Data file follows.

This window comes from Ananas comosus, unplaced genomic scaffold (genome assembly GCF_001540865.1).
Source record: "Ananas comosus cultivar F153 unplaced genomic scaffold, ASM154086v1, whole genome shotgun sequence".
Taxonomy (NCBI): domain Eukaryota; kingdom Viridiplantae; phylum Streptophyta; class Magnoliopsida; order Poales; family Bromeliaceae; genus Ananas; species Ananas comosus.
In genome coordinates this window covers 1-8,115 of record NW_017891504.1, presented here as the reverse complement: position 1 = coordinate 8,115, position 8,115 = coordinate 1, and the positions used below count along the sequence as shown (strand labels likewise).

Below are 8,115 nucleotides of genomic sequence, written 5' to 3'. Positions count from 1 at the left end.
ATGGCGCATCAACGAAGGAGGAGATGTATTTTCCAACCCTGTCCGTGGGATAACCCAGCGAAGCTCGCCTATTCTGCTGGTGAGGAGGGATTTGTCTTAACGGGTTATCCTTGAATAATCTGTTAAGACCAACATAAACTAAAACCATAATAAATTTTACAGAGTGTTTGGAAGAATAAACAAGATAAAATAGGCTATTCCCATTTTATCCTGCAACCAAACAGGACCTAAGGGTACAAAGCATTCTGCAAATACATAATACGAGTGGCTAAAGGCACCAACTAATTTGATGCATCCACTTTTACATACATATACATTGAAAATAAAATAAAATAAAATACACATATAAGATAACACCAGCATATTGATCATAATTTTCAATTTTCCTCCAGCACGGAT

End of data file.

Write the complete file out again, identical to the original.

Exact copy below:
This window comes from Ananas comosus, unplaced genomic scaffold (genome assembly GCF_001540865.1).
Source record: "Ananas comosus cultivar F153 unplaced genomic scaffold, ASM154086v1, whole genome shotgun sequence".
Taxonomy (NCBI): domain Eukaryota; kingdom Viridiplantae; phylum Streptophyta; class Magnoliopsida; order Poales; family Bromeliaceae; genus Ananas; species Ananas comosus.
In genome coordinates this window covers 1-8,115 of record NW_017891504.1, presented here as the reverse complement: position 1 = coordinate 8,115, position 8,115 = coordinate 1, and the positions used below count along the sequence as shown (strand labels likewise).

Below are 8,115 nucleotides of genomic sequence, written 5' to 3'. Positions count from 1 at the left end.
ATGGCGCATCAACGAAGGAGGAGATGTATTTTCCAACCCTGTCCGTGGGATAACCCAGCGAAGCTCGCCTATTCTGCTGGTGAGGAGGGATTTGTCTTAACGGGTTATCCTTGAATAATCTGTTAAGACCAACATAAACTAAAACCATAATAAATTTTACAGAGTGTTTGGAAGAATAAACAAGATAAAATAGGCTATTCCCATTTTATCCTGCAACCAAACAGGACCTAAGGGTACAAAGCATTCTGCAAATACATAATACGAGTGGCTAAAGGCACCAACTAATTTGATGCATCCACTTTTACATACATATACATTGAAAATAAAATAAAATAAAATACACATATAAGATAACACCAGCATATTGATCATAATTTTCAATTTTCCTCCAGCACGGAT